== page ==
Tragically, however, in direct contradiction to all the evidence, the trend in UK education policy has been in completely the opposite direction. In the name of ‘raising standards’ and ‘increased rigour’, today’s young children in nursery and primary schools in the UK, the USA and some other developed and developing countries, are being subjected to a long-discredited curriculum which emphasises learning facts at the expense of developing the skills and dispositions that support children in becoming powerful, confident and enthusiastic learners. Many commentators have rightly expressed concern that, at the start of the 21st century, when, more than ever, we need to be educating our children to be creative problem-solvers, innovators and confident, adaptable learners, this is a totally counter-productive situation. Among the many other concerns about this current direction of travel of education policy for our youngest children is the loss of teaching approaches and learning opportunities grounded in activities which are playful. In the UK, opportunities for young children to learn through playful activities are now almost or completely absent from Year 1 onwards in many primary schools, and under increasing threat in Reception classes and even pre-school settings. The current accountability regime, and the relentless, high-stakes, formal testing of even our very youngest children (baseline assessment at age 4, phonics test at age 6, and the threat of the re-introduction of KS1 SATs at age 7) have seen to that.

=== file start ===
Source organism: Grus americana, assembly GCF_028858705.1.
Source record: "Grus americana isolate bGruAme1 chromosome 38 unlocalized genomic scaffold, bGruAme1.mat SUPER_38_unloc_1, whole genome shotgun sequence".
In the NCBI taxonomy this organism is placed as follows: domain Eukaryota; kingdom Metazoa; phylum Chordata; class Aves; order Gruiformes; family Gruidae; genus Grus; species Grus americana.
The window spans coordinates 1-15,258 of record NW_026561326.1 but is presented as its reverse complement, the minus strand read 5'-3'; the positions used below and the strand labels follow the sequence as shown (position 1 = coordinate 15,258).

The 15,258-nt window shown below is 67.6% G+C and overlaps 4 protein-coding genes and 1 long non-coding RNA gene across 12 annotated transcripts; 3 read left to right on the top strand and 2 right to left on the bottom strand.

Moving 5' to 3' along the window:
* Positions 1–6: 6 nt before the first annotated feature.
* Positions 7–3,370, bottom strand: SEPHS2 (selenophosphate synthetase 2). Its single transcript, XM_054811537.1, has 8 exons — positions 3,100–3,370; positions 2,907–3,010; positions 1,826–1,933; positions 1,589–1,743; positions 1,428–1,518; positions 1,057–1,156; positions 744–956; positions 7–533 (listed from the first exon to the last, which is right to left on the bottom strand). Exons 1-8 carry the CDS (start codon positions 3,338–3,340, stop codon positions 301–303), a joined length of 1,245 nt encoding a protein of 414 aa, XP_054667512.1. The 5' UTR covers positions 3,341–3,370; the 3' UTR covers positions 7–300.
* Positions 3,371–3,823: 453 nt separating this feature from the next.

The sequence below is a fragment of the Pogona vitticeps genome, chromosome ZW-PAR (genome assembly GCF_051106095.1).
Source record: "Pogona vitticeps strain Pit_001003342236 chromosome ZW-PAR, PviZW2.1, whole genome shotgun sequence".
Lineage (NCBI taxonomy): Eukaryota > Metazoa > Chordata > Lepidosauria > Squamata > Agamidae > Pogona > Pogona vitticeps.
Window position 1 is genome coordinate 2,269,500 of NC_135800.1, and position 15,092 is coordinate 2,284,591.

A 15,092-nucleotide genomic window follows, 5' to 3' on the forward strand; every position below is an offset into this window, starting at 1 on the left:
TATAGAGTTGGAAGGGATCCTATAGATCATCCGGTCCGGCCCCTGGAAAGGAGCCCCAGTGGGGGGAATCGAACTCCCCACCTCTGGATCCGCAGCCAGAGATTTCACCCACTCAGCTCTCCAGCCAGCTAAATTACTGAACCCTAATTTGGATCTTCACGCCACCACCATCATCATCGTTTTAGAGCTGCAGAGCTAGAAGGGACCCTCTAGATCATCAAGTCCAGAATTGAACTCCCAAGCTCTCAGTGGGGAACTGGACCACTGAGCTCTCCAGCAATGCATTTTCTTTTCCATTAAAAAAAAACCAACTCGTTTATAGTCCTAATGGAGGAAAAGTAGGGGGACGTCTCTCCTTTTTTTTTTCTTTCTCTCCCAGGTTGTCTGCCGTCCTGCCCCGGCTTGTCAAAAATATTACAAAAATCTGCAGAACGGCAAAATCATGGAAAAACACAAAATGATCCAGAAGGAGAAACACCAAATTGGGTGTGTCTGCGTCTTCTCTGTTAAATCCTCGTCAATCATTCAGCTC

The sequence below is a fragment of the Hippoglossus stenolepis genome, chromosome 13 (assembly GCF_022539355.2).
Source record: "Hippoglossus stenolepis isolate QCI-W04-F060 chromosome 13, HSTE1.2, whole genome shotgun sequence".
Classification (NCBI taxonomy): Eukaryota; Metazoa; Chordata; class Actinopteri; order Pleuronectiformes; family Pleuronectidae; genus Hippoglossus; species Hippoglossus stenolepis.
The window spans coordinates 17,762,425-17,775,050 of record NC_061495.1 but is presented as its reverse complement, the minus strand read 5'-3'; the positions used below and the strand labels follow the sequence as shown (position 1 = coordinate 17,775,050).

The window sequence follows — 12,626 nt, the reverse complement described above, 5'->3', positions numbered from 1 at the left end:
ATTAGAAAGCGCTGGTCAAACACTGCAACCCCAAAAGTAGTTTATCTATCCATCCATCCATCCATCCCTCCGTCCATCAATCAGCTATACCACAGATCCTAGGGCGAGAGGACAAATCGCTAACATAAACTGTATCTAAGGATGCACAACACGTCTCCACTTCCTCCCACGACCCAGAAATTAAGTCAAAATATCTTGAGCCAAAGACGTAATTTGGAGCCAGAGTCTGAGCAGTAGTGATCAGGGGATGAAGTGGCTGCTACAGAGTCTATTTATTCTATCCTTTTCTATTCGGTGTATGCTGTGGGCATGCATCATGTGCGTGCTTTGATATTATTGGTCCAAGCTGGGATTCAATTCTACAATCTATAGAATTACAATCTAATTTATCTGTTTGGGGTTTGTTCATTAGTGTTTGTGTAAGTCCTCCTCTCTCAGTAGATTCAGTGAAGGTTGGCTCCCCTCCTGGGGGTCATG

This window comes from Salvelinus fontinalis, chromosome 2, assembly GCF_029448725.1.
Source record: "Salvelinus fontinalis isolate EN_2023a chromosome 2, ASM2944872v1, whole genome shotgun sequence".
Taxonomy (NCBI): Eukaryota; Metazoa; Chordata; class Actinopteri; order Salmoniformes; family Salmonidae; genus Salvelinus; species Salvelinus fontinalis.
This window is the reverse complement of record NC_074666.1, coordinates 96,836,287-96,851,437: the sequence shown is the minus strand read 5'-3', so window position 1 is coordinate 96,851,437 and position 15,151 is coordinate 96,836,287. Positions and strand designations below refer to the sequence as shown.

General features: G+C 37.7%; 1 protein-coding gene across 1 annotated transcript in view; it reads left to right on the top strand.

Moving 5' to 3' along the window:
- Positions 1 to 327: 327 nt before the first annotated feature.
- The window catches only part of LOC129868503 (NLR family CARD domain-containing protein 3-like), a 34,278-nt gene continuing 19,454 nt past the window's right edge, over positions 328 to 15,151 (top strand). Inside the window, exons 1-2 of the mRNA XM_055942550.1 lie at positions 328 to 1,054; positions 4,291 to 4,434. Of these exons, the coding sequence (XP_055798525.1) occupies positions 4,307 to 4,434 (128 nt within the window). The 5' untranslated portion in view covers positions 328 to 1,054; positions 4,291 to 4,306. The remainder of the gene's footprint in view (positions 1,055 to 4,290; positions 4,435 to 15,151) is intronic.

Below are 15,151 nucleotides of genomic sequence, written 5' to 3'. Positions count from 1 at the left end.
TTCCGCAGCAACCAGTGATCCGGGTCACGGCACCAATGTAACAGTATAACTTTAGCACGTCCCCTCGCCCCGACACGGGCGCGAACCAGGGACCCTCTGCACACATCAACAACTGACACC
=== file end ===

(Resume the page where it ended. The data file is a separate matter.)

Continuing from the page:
While there is much that we still do not understand about how play supports learning and mental health, the evidence of its benefits for a number of areas of development is unequivocal. As I have reviewed elsewhere this evidence comes from a wide range of anthropological, neuroscientific, psychological and educational studies. From anthropological studies of children’s play in extant hunter-gatherer societies, and evolutionary psychology studies of play in the young of other mammalian species, it is clear that play is an adaptation which evolved in early human social groups that enabled humans to become powerful learners and problem-solvers. Neuroscientific studies have shown that playful activity leads to synaptic growth, particularly in the frontal cortex, the part of the brain responsible for all the uniquely human higher mental functions. Studies in developmental psychology have shown that a playful approach to language learning, as opposed to formal instruction, offers the most powerful support for the early development of phonological and literacy skills. Play has also been shown to support intellectual and emotional ‘self-regulation’, a key predictor of educational achievement and a range of other positive life outcomes.